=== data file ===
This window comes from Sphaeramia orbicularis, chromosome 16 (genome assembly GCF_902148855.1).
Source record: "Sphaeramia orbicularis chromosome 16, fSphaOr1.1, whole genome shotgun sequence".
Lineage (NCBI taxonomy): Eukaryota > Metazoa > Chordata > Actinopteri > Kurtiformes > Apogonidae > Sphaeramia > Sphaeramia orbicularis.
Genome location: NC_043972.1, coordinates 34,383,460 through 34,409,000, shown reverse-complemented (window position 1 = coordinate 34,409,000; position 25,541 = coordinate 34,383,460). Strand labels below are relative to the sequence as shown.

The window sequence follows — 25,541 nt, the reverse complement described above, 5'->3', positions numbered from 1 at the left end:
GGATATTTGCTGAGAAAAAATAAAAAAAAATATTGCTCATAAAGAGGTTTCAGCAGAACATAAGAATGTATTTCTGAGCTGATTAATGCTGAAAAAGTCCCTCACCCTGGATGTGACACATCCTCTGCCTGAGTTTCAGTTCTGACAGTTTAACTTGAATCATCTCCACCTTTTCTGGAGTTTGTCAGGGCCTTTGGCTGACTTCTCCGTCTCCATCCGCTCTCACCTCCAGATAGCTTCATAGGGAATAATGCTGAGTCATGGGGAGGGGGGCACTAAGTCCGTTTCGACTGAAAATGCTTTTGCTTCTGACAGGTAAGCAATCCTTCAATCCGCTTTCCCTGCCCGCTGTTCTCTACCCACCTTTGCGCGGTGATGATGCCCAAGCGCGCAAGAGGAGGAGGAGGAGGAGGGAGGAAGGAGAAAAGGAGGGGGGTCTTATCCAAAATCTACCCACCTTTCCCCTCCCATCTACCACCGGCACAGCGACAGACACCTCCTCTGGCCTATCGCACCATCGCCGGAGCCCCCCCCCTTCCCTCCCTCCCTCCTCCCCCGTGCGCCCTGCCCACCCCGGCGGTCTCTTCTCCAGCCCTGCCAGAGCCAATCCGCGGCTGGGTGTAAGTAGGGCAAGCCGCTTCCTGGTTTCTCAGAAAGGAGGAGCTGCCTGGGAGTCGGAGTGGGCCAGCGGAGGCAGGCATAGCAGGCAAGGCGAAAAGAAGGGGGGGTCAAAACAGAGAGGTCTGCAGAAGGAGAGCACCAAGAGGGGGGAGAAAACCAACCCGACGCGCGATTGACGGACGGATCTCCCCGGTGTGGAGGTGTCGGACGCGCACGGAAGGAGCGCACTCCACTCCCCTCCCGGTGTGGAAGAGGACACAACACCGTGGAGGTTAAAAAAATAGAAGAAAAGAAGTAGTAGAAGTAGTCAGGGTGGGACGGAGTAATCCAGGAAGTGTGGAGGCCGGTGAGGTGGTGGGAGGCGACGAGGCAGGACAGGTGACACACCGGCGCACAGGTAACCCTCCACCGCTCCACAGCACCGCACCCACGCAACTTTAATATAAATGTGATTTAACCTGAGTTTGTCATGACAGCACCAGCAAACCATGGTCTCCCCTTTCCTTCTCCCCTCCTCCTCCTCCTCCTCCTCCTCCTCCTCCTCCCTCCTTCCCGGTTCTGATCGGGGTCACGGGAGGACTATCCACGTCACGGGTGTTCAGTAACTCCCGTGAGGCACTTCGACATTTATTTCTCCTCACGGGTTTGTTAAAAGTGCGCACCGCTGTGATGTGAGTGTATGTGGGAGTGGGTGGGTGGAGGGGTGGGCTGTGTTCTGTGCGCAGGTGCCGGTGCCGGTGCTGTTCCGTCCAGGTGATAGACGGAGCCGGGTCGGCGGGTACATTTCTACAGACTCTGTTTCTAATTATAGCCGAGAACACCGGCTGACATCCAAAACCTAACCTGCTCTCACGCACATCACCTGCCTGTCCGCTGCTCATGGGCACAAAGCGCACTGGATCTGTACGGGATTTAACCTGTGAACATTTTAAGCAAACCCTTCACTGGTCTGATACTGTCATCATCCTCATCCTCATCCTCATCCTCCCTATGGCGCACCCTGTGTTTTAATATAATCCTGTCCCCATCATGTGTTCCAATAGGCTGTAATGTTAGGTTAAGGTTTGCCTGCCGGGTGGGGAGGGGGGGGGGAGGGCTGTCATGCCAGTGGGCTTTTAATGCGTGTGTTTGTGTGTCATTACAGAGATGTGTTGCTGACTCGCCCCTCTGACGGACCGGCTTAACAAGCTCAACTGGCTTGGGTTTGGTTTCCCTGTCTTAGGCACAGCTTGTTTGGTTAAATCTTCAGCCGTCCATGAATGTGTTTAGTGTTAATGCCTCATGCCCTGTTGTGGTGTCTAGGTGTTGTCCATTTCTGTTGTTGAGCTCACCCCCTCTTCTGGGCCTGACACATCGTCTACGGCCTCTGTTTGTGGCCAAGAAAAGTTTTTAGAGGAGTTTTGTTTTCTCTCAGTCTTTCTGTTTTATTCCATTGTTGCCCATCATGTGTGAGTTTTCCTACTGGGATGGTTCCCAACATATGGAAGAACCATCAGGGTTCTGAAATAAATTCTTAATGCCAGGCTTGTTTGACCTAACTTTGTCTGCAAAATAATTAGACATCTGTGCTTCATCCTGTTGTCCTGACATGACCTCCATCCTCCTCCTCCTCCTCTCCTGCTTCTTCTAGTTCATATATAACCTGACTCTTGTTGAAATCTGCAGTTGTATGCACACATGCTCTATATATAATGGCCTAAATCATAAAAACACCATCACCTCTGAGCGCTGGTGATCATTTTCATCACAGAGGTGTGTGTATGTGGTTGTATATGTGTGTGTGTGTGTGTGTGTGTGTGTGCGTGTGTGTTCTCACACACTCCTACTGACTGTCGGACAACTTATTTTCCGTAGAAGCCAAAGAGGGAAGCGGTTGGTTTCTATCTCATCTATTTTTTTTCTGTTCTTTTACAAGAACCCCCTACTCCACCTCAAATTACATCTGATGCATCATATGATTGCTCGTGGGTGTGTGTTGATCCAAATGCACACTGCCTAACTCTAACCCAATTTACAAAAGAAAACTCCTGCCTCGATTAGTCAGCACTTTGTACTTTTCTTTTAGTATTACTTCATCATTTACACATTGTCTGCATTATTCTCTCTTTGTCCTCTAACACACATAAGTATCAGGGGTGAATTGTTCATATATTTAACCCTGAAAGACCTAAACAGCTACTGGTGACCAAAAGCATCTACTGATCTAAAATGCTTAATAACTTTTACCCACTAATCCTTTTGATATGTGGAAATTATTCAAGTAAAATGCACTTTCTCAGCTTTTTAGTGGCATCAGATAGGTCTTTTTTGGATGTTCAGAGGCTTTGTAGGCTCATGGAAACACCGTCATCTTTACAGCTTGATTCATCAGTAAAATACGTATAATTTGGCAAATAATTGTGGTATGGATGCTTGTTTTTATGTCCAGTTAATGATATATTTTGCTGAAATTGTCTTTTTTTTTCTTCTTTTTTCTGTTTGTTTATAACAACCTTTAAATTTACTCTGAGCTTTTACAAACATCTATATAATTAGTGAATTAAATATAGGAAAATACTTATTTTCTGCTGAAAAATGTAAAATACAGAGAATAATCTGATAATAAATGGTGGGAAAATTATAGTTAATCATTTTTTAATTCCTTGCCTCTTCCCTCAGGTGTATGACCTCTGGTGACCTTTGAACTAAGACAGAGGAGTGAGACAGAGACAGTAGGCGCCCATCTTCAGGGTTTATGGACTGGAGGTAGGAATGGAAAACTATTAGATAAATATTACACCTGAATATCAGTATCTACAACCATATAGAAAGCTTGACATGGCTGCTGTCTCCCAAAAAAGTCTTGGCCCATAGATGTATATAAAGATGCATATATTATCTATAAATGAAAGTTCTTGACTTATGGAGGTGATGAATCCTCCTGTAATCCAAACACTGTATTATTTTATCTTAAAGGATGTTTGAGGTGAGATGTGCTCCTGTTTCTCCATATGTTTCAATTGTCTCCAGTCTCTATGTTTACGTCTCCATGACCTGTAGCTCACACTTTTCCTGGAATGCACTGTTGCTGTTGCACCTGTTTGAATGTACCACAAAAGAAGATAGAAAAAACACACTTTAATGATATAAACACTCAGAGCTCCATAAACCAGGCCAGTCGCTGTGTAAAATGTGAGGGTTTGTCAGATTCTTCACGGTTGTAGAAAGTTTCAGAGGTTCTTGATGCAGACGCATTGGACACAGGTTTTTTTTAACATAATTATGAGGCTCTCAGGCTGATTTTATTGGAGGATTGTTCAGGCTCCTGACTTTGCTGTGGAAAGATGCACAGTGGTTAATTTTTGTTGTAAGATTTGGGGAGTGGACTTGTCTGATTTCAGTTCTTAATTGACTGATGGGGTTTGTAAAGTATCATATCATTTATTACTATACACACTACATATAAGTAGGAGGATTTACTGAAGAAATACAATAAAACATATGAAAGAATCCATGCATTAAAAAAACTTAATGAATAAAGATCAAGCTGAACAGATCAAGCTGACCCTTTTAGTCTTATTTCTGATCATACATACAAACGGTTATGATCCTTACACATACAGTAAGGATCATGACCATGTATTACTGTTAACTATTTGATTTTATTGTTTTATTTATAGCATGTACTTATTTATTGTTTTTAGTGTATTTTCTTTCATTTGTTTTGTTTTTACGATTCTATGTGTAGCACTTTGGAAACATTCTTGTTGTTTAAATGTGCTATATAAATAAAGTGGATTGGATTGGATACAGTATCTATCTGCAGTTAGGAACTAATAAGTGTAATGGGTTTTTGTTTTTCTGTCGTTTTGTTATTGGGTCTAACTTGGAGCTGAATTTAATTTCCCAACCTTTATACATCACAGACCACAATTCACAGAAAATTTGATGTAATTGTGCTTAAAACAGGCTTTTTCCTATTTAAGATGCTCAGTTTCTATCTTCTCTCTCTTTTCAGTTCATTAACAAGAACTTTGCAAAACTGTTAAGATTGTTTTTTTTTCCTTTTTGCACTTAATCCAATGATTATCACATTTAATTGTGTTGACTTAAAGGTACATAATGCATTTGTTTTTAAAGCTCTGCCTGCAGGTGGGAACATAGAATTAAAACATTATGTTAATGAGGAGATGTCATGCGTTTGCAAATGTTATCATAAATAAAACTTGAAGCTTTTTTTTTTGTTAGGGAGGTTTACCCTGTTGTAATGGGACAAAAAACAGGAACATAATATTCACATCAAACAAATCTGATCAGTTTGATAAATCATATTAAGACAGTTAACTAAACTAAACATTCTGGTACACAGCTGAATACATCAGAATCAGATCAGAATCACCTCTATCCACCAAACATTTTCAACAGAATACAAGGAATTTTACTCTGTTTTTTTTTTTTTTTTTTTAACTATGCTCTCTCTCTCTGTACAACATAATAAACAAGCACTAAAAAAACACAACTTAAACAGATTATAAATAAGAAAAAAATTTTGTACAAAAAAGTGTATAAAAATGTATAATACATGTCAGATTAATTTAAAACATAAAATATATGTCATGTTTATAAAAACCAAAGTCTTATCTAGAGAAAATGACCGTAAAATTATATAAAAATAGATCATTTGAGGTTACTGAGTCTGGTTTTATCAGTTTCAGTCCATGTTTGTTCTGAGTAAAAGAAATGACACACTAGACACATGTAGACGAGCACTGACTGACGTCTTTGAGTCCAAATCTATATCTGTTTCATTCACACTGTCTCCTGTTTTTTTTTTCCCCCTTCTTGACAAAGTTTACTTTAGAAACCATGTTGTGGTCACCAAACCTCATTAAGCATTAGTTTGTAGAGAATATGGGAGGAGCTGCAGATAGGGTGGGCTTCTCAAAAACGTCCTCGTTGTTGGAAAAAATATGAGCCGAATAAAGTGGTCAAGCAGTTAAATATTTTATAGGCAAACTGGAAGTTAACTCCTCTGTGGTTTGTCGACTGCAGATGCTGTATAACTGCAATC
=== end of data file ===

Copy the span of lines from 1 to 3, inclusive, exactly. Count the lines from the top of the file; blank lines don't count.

This window comes from Sphaeramia orbicularis, chromosome 16 (genome assembly GCF_902148855.1).
Source record: "Sphaeramia orbicularis chromosome 16, fSphaOr1.1, whole genome shotgun sequence".
Lineage (NCBI taxonomy): Eukaryota > Metazoa > Chordata > Actinopteri > Kurtiformes > Apogonidae > Sphaeramia > Sphaeramia orbicularis.